No Smoking in public; No talking on cell phones while driving; No bike trailers carrying children under 6; No eating fattening French Fries; No guns – ever; No walking people to the airport terminal;  No liquids on the plane; Red light cameras at every intersection; On-star tracking in every car;

Isn’t it time we just STOP making laws?

The Oregon House approved a bill Thursday that would remove legal protection for parents who choose faith healing over medical intervention when treating their children.

The bill passed unanimously, though two Republican representatives raised concerns that the legislation was taking the issue away from juries and sending the state down a slippery slope.

The legislation comes in response to an Oregon City church, the Followers of Christ, that has a long history of child deaths even though the conditions from which the children died were medically treatable.

Oregon House unanimously votes to end faith healing exception |

I hate it when these fringe churches and Christian sects do stupid things that make the rest of us look bad.  I can’t stand the thought of people letting their children die of very curable illnesses. I think it’s stupid, irresponsible and shows the gospel in a very negative light. But really, that’s beside the point. This legislation is potentially dangerous if walked out to it’s logical end and ultimately infringes on the religious (and ethical) rights of all US citizens.

I agree that this is a bad situation. But can’t we find a better solution to this isolated incident of stupidity than making a state-wide law?


Am I way off here?

Mar 10

I just found Blogging Ease.


It seems to me that the second biggest hurdle to blogging is the ease of use factor. Before today, when I wanted to write a blog post I had to think about it, gather my images and content, go to the web site, log in, wrestle with the blog interface, struggle with uploading images, and eventually hit “post” after previewing and altering a draft version 5 or 6 times.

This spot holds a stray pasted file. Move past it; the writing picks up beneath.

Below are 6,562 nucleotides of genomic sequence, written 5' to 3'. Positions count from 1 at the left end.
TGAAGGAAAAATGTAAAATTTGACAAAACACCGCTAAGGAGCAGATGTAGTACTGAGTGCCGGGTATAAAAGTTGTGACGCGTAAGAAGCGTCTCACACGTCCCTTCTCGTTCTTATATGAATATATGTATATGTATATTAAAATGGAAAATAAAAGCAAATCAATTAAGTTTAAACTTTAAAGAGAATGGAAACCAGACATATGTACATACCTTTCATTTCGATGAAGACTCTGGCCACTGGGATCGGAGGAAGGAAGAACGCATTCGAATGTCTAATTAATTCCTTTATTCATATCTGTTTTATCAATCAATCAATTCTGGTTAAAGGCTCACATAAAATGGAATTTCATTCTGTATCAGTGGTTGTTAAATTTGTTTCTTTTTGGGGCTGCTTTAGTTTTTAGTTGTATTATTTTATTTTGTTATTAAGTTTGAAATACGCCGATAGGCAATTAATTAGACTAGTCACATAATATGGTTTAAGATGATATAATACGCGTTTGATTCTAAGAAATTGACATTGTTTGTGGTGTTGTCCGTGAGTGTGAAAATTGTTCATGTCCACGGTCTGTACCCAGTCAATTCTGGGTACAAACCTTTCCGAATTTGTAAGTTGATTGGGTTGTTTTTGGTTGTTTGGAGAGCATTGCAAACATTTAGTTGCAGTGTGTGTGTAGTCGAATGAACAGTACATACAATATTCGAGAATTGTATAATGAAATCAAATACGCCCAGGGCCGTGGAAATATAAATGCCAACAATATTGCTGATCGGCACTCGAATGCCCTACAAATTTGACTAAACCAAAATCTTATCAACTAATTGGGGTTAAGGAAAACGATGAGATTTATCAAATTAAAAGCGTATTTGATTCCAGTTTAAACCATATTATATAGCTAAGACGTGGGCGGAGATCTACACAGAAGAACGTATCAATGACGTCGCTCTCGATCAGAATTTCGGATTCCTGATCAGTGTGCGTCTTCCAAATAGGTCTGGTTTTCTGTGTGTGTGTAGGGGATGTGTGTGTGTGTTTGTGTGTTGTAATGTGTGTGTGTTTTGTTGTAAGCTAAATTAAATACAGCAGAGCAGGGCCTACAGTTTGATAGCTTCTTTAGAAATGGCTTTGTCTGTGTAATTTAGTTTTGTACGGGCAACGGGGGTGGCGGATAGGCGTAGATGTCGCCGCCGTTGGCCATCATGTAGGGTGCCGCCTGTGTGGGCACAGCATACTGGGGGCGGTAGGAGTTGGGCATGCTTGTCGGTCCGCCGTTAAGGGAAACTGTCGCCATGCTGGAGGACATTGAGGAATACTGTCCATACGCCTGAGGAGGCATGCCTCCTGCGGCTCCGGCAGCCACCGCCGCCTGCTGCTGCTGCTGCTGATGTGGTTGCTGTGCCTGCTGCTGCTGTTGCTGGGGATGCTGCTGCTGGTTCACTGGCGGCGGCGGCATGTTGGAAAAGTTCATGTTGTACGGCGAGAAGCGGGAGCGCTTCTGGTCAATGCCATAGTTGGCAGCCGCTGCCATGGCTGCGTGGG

The first hurdle for me is coming up with an idea or topic to write about.

Example Picture to the left: (very easy to insert images)

Fortunately, today I have found a solution to both of these problems… hopefully.

This article you’re reading is being created with a program that you veteran bloggers have probably been using for years but I’ve just discovered.  It’s called “Windows Live Writer” and it comes as part of  a FREE Windows Essentials Pack.

Windows Live Writer is a stand alone program that will simply post content to your blogs.  But the great thing is that the interface just feels better.  Inserting images is a breeze. And formatting text, creating links, spell checking, adding tags and video clips seems just, well, sort-of natural; like a MS Word environment.

Writer also has a live preview feature that allows you to see exactly how the post is going to look on your site. It’s a simple click of a button.

But the greatest thing is that I have found browser plug-ins for the program.  The program install automatically creates an IE plug-in, but there are also plug-ins available for FireFox as well. I can now simply highlight a section of text on any website, click the little icon in my browser and it automatically opens the program, inserts the highlighted text, and titles the article for me. How convenient is that?

How to Install



So, if you are a blogger or like to try out new blogging tools, take a look at Windows Live Writer.  So far, I love it.  But I’ll post more after using it a few time and let you know what I think then.

Do you have any experience with this program?  Has it helped your blogging out?  Let me know in the comments below.